Brother Armin Altamirano Luistro, FSC born December 24, 1961 in Lipa, Philippines) is a Filipino Lasallian Brother who served as secretary of the Department of Education of the Philippines under President Benigno Aquino III. Luistro entered De La Salle Scholasticate in Manila on April 1979 while he was studying in De La Salle University, he received the religious habit of the congregation on October 1981 at the La Salle Novitiate in Lipa. He professed his first religious vows on October 1982, his final vows on May 1988, he started teaching as a religion teacher at De La Salle Lipa in 1983. He was made provincial of the De La Salle Brothers Philippine District on April 1997, a post he held until 2003. On August 26, 2000, Luistro co-founded the De La Salle Catholic University Manado, in Indonesia with Josef Suwatan, Roman Catholic Bishop of Manado. On April 2004, he succeeded Andrew Gonzalez as the president of De La Salle University System making him the president of eight De La Salle institutions.

He worked into establishing De La Salle Philippines. The DLSP National Mission Council appointed him DLSP President and Chief Executive Officer on November 29, 2005, he was appointed as the Secretary of Education of the Philippines on June 30, 2010, becoming the second De La Salle brother to hold the post—the other was Gonzalez, in office from 1998 to 2001. Luistro has the least net worth among Aquino's cabinet, he had ₱89,000. In contrast, the richest—Cesar Purisima, Secretary of Finance—had ₱252 million; the Alliance of Concerned Teachers have expressed skepticism over Luistro's stand on sex education citing his religious background. The Department of Education has included sex education in its curriculum for grade 5 to fourth year high school. Roman Catholic groups have criticized it for not covering the emotional and spiritual dimensions of sexuality. Luistro is a major proponent of the K+12 Basic Education Program in the Philippines; the program seeks to add two years to the current 10-year basic education curriculum.

Numerous parties have opposed the plan including Ateneo de Manila University President Bienvenido Nebres and progressive groups of students and parents. Luistro was born on December 24, 1961, to José Dimayuga Luistro and Magdalena Aranda Altamirano-Luistro in Lipa, Philippines, he attended first grade at Our Lady of the Rosary Academy in Lipa, grades 2 to 5 at Canossa Academy Lipa, graduated elementary and high school at De La Salle Lipa. He pursued his undergraduate studies at De La Salle University in Manila under a scholarship, was conferred Bachelor of Arts in Philosophy and Letters on March 1981; when asked in a Manila Bulletin interview in 2009, he shared that he had spent most of his education in Batangas, since DLSU had no uniforms, he "wore all the badúy type of shirts", as he put it, using the Tagalog word for "unfashionable", while most of his classmates were from elite high schools. Thus he says "I supposed laughed at me."In 1981 he entered into a program in Ateneo de Manila University, was awarded a Certificate in Formation Institute for Religious Educators in 1985.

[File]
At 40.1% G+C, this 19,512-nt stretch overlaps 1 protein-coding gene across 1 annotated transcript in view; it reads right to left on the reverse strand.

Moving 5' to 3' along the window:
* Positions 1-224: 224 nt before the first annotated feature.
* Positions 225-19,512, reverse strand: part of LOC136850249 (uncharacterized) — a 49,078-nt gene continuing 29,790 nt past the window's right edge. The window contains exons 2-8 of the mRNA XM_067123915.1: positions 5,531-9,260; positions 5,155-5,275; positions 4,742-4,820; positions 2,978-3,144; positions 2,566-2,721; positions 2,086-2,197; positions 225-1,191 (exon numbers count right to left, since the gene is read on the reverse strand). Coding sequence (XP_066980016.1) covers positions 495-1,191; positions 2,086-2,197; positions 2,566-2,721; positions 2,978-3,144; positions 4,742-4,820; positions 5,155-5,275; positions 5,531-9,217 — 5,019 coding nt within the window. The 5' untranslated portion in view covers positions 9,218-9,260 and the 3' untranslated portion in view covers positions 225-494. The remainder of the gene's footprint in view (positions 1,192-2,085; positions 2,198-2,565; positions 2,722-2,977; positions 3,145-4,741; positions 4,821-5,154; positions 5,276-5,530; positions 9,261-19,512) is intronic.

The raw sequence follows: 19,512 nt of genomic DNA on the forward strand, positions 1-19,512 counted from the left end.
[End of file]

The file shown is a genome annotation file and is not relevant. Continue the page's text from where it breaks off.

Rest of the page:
He enrolled in a graduate program in DLSU in 1991, was conferred a Master of Arts degree in Religious Education in 1993. He graduated with a master's degree in religious education and values formation at the same university in 2003, he was conferred a doctorate degree in educational management on May 2005 from the University of St. La Salle in Bacolod, he was made Doctor of Humane Letters, honoris causa, by La Salle University in Philadelphia, United States on May 9, 2004. Luistro entered the De La Salle Scholasticate in Manila on April 1979, received the religious habit on October 1981 at the La Salle Novitiate in Lipa, he professed his first religious vows on October 1982, his final vows on May 1988. In the Manila Bulletin interview, he said that teaching was the reason why he entered the congregation, he started teaching as a religion teacher at De La Salle Lipa in 1983. He moved to La Salle Greenhills in 1986, he was made provincial of the De La Salle Brothers Philippine District on April 1997, a post he held until 2003.

On August 26, 2000, Luistro co-founded the De La Salle Catholic University of Manado known as De La Salle University, in Indonesia with Josef Suwatan, Roman Catholic Bishop of Manado. DLSU in Manila supervised initial operations. On April 2004, he succeeded Andrew Gonzalez as the president of De La Salle University System making him the president of eight De La Salle institutions. In his inaugural speech, he acknowledged the "multiversity" concept of Gonzalez who established the system. In which structure, DLSU served as the flagship while other De La Salle institutions specialized in fields like agriculture, alternative education and medicine, he did, find the system's structure unfeasible. He worked into establishing De La Salle Philippines. Under the reorganization, other De La Salle institutions were included in the network—a total of 17; each De La Salle institution had its own president. The DLSP National Mission Council appointed him DLSP President and Chief Executive Officer on November 29, 2005.

Luistro called for the resignation of then-President Gloria Macapagal-Arroyo during the height of the Hello Garci scandal in 2005. In which time, he became close to the Aquino family, a prominent political family in the Philippines, he delivered a eulogy during the